LONDON, UK — A year after it launched an ad-supported tier for Disney+, Disney Advertising will use CES to showcase new ad formats including gamification, shoppability and social integration.

The appearance at January’s tech show in Las Vegas will essentially fire the starting gun on the narrative Disney+ will use to tell its advertising story at the May TV ad sales upfronts season.

Rita Ferro, President, Disney Advertising, talked about Disney+’s progress and strategy with Justin Lebbon at The Future Of Television Advertising Global conference in London on December 6. This video was produced on stage at the conference. Beet.TV is publishing  it courtesy of Adwanted Events.

An Early Start For Upfronts

“In Las Vegas, we’re going to do our tech and data showcase live at CES,” Ferro said. Previously, the presentation was done remotely.

“So we do everything tech and data in January because all of that that we roll out as part of what will ultimately be an upfront conversation needs to be put into the planning process.” That doesn’t just include buying plans but also tech and measurement needs, requests for which can be brought to market at the upfronts.

Ferro said the traditional spring-time season when TV companies tout their upcoming offering to secure upfront ad deals remains valuable but is no longer the sole such moment in the year – now the upfronts is part of a process.

“It’s not only that May show,” she said. “There’s a lot more that happens. It’s helpful, though, from a overall business (perspective), just in terms of anchoring and getting people focused. But it’s a lot of work.”

Tech Tricks On Show

Disney’s CES tech showcase will contain previews of new ad formats coming to the platform in 2024.

“They’ll be around gamification, around shopification, around how social gets integrated into a broader user experience,” Ferro said.

“We know that, when people are streaming, most of that is happening on the big screen – it is television with more bells and whistles, as I like to say. And so what are those experiences that enhance that? Whether it’s how they purchase, how they interact and have social conversation, community watching, et cetera. So more to come on that, but those are the areas.”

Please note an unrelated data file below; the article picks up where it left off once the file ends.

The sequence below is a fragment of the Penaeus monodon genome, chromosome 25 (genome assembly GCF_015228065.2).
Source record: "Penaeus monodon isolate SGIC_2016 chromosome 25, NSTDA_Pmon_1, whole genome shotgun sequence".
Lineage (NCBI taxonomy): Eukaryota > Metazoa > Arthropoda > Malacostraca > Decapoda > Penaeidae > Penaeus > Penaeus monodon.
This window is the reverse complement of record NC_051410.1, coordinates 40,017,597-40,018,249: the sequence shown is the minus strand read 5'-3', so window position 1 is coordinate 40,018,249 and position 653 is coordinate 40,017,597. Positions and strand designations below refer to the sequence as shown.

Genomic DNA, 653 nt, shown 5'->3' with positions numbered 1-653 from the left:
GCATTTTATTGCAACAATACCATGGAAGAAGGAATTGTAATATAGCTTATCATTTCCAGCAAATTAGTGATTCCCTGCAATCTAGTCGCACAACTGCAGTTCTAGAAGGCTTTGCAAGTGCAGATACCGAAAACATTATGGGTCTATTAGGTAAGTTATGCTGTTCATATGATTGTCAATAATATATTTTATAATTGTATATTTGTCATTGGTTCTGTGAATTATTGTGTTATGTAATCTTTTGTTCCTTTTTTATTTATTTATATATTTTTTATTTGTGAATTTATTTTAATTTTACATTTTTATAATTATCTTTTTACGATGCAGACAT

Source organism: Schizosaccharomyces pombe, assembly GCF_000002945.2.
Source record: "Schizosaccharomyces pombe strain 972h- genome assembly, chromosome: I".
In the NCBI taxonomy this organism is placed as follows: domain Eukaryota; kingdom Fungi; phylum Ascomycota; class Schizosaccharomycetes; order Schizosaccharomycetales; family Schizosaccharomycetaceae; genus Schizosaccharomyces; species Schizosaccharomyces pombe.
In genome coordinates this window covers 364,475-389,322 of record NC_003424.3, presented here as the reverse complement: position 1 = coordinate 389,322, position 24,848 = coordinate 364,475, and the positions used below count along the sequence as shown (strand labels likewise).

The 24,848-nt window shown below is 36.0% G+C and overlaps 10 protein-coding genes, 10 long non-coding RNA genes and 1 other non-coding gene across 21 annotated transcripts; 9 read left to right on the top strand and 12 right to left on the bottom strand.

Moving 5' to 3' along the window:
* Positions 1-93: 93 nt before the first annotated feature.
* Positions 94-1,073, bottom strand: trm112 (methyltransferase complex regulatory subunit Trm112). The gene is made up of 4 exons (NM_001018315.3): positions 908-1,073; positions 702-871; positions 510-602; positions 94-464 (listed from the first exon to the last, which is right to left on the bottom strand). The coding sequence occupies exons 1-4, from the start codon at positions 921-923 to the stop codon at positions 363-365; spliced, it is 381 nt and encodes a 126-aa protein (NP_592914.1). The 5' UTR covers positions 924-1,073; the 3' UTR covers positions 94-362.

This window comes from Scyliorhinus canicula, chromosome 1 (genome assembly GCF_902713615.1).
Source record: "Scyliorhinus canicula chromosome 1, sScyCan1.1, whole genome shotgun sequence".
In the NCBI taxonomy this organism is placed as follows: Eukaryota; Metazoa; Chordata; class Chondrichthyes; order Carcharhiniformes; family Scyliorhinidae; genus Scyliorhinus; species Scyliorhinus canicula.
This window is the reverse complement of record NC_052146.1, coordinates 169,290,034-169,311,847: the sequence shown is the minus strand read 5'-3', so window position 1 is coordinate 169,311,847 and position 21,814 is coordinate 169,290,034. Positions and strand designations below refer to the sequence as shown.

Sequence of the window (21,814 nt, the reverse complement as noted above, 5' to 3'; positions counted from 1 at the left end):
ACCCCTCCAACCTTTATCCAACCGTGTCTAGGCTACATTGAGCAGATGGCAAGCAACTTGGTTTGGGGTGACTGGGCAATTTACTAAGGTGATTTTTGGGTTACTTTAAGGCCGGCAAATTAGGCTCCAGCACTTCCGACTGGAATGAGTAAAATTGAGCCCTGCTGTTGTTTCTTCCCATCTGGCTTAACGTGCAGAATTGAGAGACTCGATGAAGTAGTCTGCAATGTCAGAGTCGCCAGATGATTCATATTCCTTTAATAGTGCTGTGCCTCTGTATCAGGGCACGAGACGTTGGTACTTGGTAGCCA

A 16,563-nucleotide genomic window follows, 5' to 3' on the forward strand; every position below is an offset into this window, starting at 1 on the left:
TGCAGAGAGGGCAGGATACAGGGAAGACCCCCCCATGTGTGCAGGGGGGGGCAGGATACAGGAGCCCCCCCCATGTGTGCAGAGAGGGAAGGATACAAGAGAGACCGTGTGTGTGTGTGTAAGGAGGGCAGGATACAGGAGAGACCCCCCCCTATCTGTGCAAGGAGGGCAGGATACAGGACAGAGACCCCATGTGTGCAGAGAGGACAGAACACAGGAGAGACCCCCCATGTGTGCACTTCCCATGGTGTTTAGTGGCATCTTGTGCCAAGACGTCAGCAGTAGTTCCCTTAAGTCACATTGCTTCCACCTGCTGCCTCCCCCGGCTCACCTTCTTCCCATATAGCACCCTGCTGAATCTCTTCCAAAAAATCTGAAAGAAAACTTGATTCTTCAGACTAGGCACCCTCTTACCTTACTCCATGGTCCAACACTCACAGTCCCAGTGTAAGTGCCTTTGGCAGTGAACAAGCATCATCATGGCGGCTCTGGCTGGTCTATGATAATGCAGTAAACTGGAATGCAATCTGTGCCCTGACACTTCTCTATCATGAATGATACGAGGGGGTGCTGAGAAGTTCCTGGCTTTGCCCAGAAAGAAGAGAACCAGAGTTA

Experience Creates Engagement

Ferro was speaking a year after Disney+ launched its ad-supported tier.

She said: It’s going extraordinarily well. We have a thousand advertisers today. … Fifty percent of the (US) customers who sign up for Disney+ now are signing up for the ad tier.”

Ferro said Disney was “thoughtful” and “careful” about its ad tier launch, taking pains to get the experience right. Whereas rivals declared they would launch advertising but lacked an ad-tech stack, “We had Hulu for 15 years prior and we understood audience adoption of an ad supported tier.”

That means, for example, ads per brand are capped at two per day, 12 per week. And Ferro likes the results: “From March to September, engagement on the ad tier grew 35%.”

Consolidation Is Coming

Disney’s new ad offering allows ad buyers to target 2,000 audience segments, but 150 main ones, across Disney+, Hulu and ESPN via streaming TV.

But Ferro isn’t throwing out linear just yet – it remains 50% of the company’s revenue.

“When I look at our linear businesses, average age is somewhere between 50 and 60,” she said. “For the same show when it’s on a Hulu or Disney+ platform, it’s like 25 to 35. So that opportunity is about incremental reach and that is what advertisers are looking for.”

Ferro is now seeing the emergence of new FAST TV platforms vying for a slice of the CTV ad market.

“Ultimately, you’re going to see consolidation because there’s no way that all of these players can continue to exist without multiple revenue streams,” she said. “So I do think that you’re going to start to see that (consolidation) in the next 12 to 24 months, pretty aggressively.”

Opening Up To Buying

For its part, Disney+ wants to remain open. While some platforms limit data access like a walled garden, Ferro sees Disney+ as “more like a hedged garden”.

“We have our own tech stack, but we are totally interoperable with 30 DSPs in the market with all of our measurement partners, with all of our clean rooms,” she said. “We have 140 clean rooms set up across the marketplace, whether direct or through agencies.

“And so we’ve created the environment to allow people to buy however they want. And if that means buy directly with Disney, great. And if that means buy through one of our DSP partnerships because that’s the way they want to buy, great.”

You’re watching Beet.TV coverage of The Future of TV Advertising Global 2023, presented by Index Exchange. For more videos from this series, please visit this page.